Last night my love and I decided to go out for dinner. After post-work errands around Queens we were heading home and still had not come up with any idea of what to do for dinner. At that point, and at the helm of our fun new wheels, I decided to make the executive decision to take us out for an impromptu "date night". Fatty's Cafe in Astoria is a fave of ours not only for the food but also the owners and staff (now our good friends) and general ambiance makes us feel very comfortable. Our first dinner date was at Fatty's years ago and we always say we should eat there more often; it's true. Zig sent out a message about the new menu and the ability to now accept credit cards and that was pretty much all the excuse I needed. Even though we typically make some serious grub here in our little house I was feeling pretty uninspired and definitely not in the mood to do dishes. I proposed the idea, my love said "sure", and I hit the gas. We feasted on steak and frites and chicken mole after a yum salad and some empenadas. The Jamesons went to my head after such a long day of obsessing about work and the potential for change, and the buzz was perfectly welcome...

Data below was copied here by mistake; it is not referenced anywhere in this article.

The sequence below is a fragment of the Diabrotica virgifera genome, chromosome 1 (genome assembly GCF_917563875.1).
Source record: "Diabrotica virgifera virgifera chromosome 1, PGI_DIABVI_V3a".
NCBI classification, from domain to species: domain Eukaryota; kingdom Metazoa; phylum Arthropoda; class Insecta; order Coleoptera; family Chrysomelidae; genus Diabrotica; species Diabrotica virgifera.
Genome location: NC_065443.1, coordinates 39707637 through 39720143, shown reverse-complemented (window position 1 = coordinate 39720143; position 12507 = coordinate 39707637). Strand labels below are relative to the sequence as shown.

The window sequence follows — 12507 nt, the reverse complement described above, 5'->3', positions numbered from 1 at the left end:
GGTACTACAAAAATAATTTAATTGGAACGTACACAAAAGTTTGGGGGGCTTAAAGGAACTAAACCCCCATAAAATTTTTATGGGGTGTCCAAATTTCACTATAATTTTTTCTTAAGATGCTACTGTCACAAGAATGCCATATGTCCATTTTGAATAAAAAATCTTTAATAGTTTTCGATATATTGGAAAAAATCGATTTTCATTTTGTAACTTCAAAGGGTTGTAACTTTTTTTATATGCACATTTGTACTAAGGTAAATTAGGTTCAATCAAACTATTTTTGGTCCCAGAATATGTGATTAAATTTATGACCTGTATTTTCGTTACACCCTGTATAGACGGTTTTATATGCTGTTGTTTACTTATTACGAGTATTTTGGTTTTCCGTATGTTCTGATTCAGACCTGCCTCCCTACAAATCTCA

...and then we sat in silence. We listened to the sounds and the people, sometimes the specifics, sometimes just the energy of the chatter. Of course, by this point a day later I don't remember any of it, other than the fact that we were very entertained. Other couples were on dates, quick to make conversation. A deuce to my right had called a third to join them and they were all gabbing away over plates of food and cocktails. We caught each other eavesdropping and gave each other guilty smiles. My love and I can sit in silence and enjoy the passing of the world around us for what seems like hours. We have always related so well to each other, and we are both very fortunate and thankful to have this love. I don't even remember much awkward silence during those first few dates way back when. Returning to the moment, my love hit the nail on the head. "It's so great" she said, "it's like inviting friends to dinner but you don't have to pay for them." We laughed out loud. I thought about another whiskey but remembered the drive home in the new car.